We’re Killing Christian Bale

Somebody give him an Oscar for The Fighter … or else

Look, either we give Christian Bale an Oscar or God knows what he’ll do to himself. Have you seen him in The Fighter? That dude looks like the “after” picture in Satan’s makeover brochure. Bale didn’t just drop weight to play a crackhead, he went full Skeletor up in this bitch. The most shocking acting transformation? He plays a people person.

The Fighter is a movie in which the fighter and the fighting are the least interesting parts. At it’s worst, the film focuses on the coulda-been-a-contenda “true” story of “Irish” Micky Ward, a Bostonian road worker obligatorily played by Mark Wahlberg. Were that casting any more obvious, they’d share the same initials. Wait … Everything from Ward’s “one last chance to be champ” to his romance with perpetual midriff barer Charlene (Amy Adams), the sassy barmaid, feels tired and expected. Thankfully, that’s not really what the movie is about.

In reality, The Fighter is an F-bomb-dropping, Norman Rockwell-on-acid take on a poor family overpopulated with harpies and boneheads. It’s like Rocky by way of “The Jerry Springer Show.” Bale plays Dicky Eklund, Micky’s older brother and trainer who also happens to love himself some crack. Dicky is a fallen fighter; once the pride of his small hometown after giving Sugar Ray Leonard all he could handle, he now survives on his undeniable charisma and the protection of his mother, Alice (Melissa Leo). Alice may be Micky’s manager, but her devotion is clearly to her eldest son.

With a junkie trainer and a chain-smoking, white trash mom for a manager, the drama of Micky’s time in the ring pales with his trainwreck-a-licious experiences out of it. Director David O. Russell must have agreed, as the verbal sparring matches make the boxing bouts look flatter than week-old Diet Coke. Writers Scott Silver, Paul Tamasy and Eric Johnson seem to have written two separate films: one a boring-ass, Disneyfied, feel-good sports story prominently featuring a comeback montage set to Aerosmith’s “Back in the Saddle” and the other a brilliant deconstruction of a familial implosion.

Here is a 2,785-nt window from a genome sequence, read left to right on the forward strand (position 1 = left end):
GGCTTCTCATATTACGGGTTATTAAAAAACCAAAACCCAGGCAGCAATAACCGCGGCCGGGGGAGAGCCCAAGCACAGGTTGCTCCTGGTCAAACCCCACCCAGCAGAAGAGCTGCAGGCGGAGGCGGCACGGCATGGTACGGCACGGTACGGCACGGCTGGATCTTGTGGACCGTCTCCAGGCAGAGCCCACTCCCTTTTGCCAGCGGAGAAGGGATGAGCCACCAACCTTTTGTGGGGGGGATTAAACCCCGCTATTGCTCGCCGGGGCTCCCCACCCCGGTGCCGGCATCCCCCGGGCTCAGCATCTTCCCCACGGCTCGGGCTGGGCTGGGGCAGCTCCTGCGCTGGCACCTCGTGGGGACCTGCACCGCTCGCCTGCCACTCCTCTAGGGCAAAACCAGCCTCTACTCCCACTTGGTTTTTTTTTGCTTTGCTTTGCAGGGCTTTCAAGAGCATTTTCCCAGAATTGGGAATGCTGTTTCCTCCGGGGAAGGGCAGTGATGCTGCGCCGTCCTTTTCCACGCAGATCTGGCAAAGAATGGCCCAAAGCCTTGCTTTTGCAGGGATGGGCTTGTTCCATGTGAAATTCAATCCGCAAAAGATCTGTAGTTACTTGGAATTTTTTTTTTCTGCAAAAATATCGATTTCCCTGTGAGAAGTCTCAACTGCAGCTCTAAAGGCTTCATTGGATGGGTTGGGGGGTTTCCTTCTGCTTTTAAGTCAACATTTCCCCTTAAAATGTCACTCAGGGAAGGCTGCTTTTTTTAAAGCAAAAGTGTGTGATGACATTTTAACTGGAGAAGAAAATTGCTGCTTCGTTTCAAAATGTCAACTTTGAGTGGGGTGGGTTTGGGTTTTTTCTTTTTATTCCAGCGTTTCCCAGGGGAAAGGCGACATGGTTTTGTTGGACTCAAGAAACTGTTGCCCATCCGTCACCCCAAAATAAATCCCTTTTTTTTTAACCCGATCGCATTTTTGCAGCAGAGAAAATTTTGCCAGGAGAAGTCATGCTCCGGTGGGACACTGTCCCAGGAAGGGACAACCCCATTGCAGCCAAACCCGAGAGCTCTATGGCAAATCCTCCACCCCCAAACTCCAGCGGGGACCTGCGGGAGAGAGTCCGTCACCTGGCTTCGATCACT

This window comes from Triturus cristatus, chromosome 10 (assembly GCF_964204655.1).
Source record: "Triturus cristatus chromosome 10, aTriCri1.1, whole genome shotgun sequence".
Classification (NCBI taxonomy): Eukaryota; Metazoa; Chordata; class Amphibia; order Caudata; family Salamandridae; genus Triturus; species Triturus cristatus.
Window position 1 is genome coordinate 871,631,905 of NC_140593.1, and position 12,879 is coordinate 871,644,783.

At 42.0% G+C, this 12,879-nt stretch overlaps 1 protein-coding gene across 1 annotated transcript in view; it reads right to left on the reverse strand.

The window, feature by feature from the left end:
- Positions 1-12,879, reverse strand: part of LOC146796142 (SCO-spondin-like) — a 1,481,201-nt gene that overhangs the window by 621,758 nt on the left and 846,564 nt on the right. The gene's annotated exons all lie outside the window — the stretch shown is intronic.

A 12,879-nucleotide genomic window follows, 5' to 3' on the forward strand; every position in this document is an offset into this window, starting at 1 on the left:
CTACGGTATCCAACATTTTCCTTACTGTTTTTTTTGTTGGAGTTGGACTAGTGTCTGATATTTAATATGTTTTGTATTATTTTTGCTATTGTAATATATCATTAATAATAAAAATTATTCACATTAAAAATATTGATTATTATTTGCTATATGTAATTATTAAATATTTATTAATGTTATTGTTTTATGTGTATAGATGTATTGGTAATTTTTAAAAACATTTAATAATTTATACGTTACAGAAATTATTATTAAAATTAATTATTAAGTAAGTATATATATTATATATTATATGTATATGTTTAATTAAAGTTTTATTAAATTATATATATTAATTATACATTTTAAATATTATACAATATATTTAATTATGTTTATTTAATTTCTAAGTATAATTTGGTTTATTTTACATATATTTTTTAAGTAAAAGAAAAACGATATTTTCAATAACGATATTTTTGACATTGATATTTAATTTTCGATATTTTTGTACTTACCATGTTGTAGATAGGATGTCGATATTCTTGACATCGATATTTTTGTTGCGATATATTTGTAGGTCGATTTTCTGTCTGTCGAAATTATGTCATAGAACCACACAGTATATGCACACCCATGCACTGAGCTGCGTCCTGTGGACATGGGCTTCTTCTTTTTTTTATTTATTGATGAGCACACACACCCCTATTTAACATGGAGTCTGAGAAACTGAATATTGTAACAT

It’s that second movie, the one that Bale is in, that buoys the whole affair. When the real Dicky is shown alongside the credits, all doubt is stripped away: Bale gave the best performance of 2010 and willed The Fighter to must-see status in doing so. Now let’s give him Oscar because who knows what he’ll do to himself next if we don’t.

Grade = B+

posted at 04:41 am
on Wednesday, December 22nd, 2010

COMMENTS

(We're testing Disqus commenting (finally!); please let us know if you have trouble.)

comments powered by Disqus

 

« Previous Page


Don’t Watch Once

Kill Me Three Times fails to be the Australian version of Pulp Fiction that director Kriv Stenders so clearly wants it to be. Besides the fact that’s a boring aspiration anyway, Stender’s new film...

more »


Define “Run”

At this point, there is just one Liam Neeson movie: Taken a Non-Stop Run All Night to Walk Among the Tombstones 3. Neeson isn’t in the midst of some Nicolas Cage supernova, in which an actor’s need...

more »


Ending in the Middle Earth

There are many things I don’t understand: quantum mechanics, car commercials, who put the bomp in the bomb bah bomp bah bomp. But chief among the perplexing unsolvables to me remains how people who...

more »


World’s Greatest Mom

Mommy is so good, it manages to turn a shot of Febreze spray hiding the odor of cigarette smoke into some of the most compelling cinematic imagery I’ve seen in weeks. Writer/director Xaxier Dolan...

more »


Chap-Hazard

Die Antwoord, a South African rave-rap group composed of rappers Ninja and Yolandi Vi$$er, are what some would call an “acquired taste” and others would call “Oh God, no! What is that? Kill it with...

more »







Advanced Search